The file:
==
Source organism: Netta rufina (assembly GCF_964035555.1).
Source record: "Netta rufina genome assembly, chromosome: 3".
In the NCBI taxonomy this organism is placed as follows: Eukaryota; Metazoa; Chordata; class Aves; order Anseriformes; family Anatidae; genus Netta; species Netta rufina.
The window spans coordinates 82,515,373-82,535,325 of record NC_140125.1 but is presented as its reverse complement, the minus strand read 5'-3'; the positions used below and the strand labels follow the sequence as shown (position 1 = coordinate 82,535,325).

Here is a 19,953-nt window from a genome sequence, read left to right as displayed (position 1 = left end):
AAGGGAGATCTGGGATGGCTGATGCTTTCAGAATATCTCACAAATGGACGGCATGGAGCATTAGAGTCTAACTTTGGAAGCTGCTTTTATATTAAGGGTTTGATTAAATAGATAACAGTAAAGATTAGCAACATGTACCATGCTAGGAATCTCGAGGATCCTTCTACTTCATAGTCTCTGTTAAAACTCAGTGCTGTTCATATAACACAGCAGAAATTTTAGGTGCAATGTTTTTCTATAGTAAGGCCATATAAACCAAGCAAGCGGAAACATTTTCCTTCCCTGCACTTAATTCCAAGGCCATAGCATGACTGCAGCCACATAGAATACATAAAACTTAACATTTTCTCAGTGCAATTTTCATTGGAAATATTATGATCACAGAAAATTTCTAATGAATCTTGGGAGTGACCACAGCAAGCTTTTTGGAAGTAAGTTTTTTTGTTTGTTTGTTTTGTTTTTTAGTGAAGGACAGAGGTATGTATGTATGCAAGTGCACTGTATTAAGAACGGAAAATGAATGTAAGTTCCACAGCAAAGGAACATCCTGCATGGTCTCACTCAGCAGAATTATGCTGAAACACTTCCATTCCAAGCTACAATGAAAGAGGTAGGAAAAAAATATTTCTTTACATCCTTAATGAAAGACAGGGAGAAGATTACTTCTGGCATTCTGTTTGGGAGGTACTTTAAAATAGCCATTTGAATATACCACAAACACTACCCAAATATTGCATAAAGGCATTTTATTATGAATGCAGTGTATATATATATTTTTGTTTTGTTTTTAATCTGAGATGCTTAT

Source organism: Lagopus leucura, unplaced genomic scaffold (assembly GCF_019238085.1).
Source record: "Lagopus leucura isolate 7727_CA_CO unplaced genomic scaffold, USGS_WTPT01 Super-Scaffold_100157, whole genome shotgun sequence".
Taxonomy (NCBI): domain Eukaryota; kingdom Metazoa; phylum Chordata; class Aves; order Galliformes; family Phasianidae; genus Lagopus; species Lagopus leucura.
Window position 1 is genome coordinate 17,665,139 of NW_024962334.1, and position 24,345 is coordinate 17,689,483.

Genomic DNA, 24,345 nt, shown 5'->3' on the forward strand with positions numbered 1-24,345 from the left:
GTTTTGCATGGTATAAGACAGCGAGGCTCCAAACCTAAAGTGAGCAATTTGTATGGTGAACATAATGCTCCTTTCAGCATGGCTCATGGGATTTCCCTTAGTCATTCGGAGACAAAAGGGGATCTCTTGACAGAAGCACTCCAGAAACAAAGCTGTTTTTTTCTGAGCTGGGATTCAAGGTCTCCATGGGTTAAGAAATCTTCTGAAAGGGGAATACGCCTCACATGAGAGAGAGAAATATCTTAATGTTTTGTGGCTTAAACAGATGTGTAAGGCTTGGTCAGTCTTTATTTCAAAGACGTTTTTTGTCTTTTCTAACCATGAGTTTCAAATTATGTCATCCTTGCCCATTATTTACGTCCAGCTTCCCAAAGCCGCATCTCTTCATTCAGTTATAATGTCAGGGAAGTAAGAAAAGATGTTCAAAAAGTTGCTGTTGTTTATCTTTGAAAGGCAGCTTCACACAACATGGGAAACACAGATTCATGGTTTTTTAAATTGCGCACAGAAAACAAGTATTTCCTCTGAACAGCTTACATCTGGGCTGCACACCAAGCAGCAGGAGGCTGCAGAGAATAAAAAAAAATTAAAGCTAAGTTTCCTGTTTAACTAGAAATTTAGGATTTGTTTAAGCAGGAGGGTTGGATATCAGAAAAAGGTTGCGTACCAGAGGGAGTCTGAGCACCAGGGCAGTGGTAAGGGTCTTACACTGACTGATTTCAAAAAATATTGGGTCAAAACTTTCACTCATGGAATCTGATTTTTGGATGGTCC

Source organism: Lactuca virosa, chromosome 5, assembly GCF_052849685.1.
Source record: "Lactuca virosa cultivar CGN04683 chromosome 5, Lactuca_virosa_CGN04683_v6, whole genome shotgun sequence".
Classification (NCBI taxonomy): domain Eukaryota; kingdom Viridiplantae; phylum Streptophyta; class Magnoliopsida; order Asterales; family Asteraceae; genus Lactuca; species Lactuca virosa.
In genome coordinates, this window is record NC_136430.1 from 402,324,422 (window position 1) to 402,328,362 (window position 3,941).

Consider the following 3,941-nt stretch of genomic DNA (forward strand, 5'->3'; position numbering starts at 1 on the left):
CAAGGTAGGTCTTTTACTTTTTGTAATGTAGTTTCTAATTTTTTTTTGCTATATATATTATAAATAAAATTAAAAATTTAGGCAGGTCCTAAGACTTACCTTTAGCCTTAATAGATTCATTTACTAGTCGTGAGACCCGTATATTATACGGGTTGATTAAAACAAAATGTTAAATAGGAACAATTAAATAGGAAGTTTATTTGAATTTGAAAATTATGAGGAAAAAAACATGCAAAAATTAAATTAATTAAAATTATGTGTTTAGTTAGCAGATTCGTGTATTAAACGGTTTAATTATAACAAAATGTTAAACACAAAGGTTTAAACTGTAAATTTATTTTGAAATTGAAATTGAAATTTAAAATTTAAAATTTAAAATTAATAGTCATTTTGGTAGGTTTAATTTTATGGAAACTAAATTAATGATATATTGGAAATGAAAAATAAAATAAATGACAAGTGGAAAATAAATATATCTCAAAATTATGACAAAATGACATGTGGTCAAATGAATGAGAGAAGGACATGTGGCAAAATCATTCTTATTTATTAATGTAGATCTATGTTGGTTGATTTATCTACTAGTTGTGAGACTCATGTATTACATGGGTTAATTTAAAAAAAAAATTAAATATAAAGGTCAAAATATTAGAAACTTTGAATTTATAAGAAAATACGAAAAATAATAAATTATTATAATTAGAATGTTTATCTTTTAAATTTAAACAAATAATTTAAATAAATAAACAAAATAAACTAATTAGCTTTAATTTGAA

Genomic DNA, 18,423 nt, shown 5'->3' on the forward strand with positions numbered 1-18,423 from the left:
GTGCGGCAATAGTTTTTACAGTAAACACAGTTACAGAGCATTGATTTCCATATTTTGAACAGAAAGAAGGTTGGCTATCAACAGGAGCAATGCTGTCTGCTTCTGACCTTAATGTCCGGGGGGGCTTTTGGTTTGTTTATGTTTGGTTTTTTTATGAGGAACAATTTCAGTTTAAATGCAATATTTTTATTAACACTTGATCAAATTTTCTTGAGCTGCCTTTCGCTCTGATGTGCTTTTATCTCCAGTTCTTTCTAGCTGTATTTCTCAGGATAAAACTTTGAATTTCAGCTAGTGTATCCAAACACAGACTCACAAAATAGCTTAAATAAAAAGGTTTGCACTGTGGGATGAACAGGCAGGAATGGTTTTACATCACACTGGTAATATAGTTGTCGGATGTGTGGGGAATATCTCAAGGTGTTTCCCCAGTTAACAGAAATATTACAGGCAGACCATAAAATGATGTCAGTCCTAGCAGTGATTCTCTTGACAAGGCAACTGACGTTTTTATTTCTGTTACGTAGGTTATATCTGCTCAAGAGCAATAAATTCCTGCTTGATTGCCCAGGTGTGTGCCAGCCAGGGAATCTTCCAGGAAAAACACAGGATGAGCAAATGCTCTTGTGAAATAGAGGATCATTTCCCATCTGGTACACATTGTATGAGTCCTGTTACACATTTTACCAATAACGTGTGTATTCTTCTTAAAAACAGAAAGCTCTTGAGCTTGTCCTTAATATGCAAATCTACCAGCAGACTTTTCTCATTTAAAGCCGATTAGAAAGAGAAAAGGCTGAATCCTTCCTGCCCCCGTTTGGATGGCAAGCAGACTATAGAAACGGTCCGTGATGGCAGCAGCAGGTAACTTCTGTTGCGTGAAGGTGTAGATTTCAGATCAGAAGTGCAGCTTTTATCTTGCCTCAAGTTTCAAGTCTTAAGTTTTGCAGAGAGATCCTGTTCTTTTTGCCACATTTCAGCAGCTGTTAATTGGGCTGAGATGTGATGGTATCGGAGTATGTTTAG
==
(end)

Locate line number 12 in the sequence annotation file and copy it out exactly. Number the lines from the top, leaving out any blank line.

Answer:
GTTTTGCATGGTATAAGACAGCGAGGCTCCAAACCTAAAGTGAGCAATTTGTATGGTGAACATAATGCTCCTTTCAGCATGGCTCATGGGATTTCCCTTAGTCATTCGGAGACAAAAGGGGATCTCTTGACAGAAGCACTCCAGAAACAAAGCTGTTTTTTTCTGAGCTGGGATTCAAGGTCTCCATGGGTTAAGAAATCTTCTGAAAGGGGAATACGCCTCACATGAGAGAGAGAAATATCTTAATGTTTTGTGGCTTAAACAGATGTGTAAGGCTTGGTCAGTCTTTATTTCAAAGACGTTTTTTGTCTTTTCTAACCATGAGTTTCAAATTATGTCATCCTTGCCCATTATTTACGTCCAGCTTCCCAAAGCCGCATCTCTTCATTCAGTTATAATGTCAGGGAAGTAAGAAAAGATGTTCAAAAAGTTGCTGTTGTTTATCTTTGAAAGGCAGCTTCACACAACATGGGAAACACAGATTCATGGTTTTTTAAATTGCGCACAGAAAACAAGTATTTCCTCTGAACAGCTTACATCTGGGCTGCACACCAAGCAGCAGGAGGCTGCAGAGAATAAAAAAAAATTAAAGCTAAGTTTCCTGTTTAACTAGAAATTTAGGATTTGTTTAAGCAGGAGGGTTGGATATCAGAAAAAGGTTGCGTACCAGAGGGAGTCTGAGCACCAGGGCAGTGGTAAGGGTCTTACACTGACTGATTTCAAAAAATATTGGGTCAAAACTTTCACTCATGGAATCTGATTTTTGGATGGTCC